P120: An Exploratory Meta-Analysis on the Effect Size of FDA-Approved and Not-Approved Anti-Cancer Drugs Over 25 Years
Senior Director, Oncology Alliance Management
Daiichi Sankyo, Inc United States
The objective of this study is to clarify the average performance of FDA approved anti-cancer drugs over 25 years and identify a potential boundary on effect size between FDA approved and not-approved drugs.
We collected the registrational trials with survival measurement initiated from Jan 1, 1990 to Jan 1, 2021 on the Clinical Trial.gov and confirmed the FDA approval status. We estimated the effect size of FDA approved and not-approved drugs using random effect model by Stata ver. 17.
3,463 clinical trials were screened. Out of them, we identified 209 interventional, randomized Phase III studies conducted in the United States with the purpose to test superiority of new anti-cancer drugs using overall survival(OS). The analyzed dataset contained 102 drugs indicated for 27 tumor types (20 solid tumors, 7 hematologic malignancies). Of them, 79 studies (63,396 patients) were classified in FDA-approved group whereas 130 studies (97,524 patients) were in FDA not-approved group. In this data set, the probability of success (POS) from Phase 3 start to the FDA approval appeared 37.8% (79/209 trials), which was in agreement with the previously reported POS [33.0% - 41.3%, Thomas, D.W., et. al. (2016), Zhou S. and Johnson R (2016), respectively].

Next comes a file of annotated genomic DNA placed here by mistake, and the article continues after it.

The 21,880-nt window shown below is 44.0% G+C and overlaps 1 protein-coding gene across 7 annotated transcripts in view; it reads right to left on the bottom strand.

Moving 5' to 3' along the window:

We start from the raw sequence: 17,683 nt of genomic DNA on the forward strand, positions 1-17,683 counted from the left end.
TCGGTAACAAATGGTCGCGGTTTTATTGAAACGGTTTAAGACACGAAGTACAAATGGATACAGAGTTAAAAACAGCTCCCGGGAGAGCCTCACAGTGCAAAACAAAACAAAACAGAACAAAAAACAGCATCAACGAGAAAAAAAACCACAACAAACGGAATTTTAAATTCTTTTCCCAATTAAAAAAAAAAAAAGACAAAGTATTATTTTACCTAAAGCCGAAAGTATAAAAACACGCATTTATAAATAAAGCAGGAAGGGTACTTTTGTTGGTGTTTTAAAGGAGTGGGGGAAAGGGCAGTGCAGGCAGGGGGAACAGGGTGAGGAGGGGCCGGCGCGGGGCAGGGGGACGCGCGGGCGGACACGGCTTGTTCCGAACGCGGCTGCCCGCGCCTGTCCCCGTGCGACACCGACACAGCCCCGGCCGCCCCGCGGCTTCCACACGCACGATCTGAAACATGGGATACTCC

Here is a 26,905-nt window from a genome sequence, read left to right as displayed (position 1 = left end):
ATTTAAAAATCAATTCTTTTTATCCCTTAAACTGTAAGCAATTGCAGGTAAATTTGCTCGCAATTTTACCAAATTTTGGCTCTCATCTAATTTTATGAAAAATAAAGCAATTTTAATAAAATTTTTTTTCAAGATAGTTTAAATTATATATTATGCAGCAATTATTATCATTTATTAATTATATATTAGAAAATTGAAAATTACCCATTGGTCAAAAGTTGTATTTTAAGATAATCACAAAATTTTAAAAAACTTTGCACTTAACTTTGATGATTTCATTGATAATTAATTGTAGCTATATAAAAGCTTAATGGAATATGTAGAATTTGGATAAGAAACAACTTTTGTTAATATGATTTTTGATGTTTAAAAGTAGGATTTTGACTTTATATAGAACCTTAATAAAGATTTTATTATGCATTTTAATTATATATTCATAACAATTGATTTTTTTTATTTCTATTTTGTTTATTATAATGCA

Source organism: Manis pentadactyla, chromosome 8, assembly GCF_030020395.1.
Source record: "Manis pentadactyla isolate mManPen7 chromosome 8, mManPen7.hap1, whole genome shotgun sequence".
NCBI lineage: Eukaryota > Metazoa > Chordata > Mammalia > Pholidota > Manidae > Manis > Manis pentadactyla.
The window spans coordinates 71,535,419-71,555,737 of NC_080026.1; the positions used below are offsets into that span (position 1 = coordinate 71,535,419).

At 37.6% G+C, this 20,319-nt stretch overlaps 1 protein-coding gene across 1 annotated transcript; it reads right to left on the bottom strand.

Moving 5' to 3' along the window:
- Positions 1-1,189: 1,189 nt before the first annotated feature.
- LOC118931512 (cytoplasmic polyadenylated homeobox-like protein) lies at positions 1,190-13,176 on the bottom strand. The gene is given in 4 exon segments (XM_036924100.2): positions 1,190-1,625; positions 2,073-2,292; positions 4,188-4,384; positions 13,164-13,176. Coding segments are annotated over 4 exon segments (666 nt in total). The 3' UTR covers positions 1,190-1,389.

The estimated effect size in OS in FDA approved group was HR 0.71 [95 % CI: 0.69 – 0.72], which generally aligned with the suggested target HR by ASCO(American Society of Clinical Oncology) 2014 guideline. FDA not-approved group showed HR 0.95 [95% CI: 0.93 – 0.97]. The histogram of the two groups showed distinct two peaks in observed HR in OS. However, they were overlapping around HR 0.75 to 0.90 which suggested a potential boundary between the two groups. Notably, the probability of FDA approval appeared drastically dropping down from 82.4% to 8.3% at this boundary.
The average performance of the FDA-approved anti-cancer drugs was generally in line with the target HR suggested by ASCO (< HR 0.80). The probability of FDA approval substantially dropped in case HR was around 0.75 to 0.90. This suggests FDA approval is sensitive to the effect size in OS. Our analysis was based on the registrational trials to test superiority of the new anti-cancer drug over the standard of care. In such a situation, it is recommended to select the compound which is reasonably expected to achieve less than HR 0.73 in OS to attain more than 80% likelihood of approval.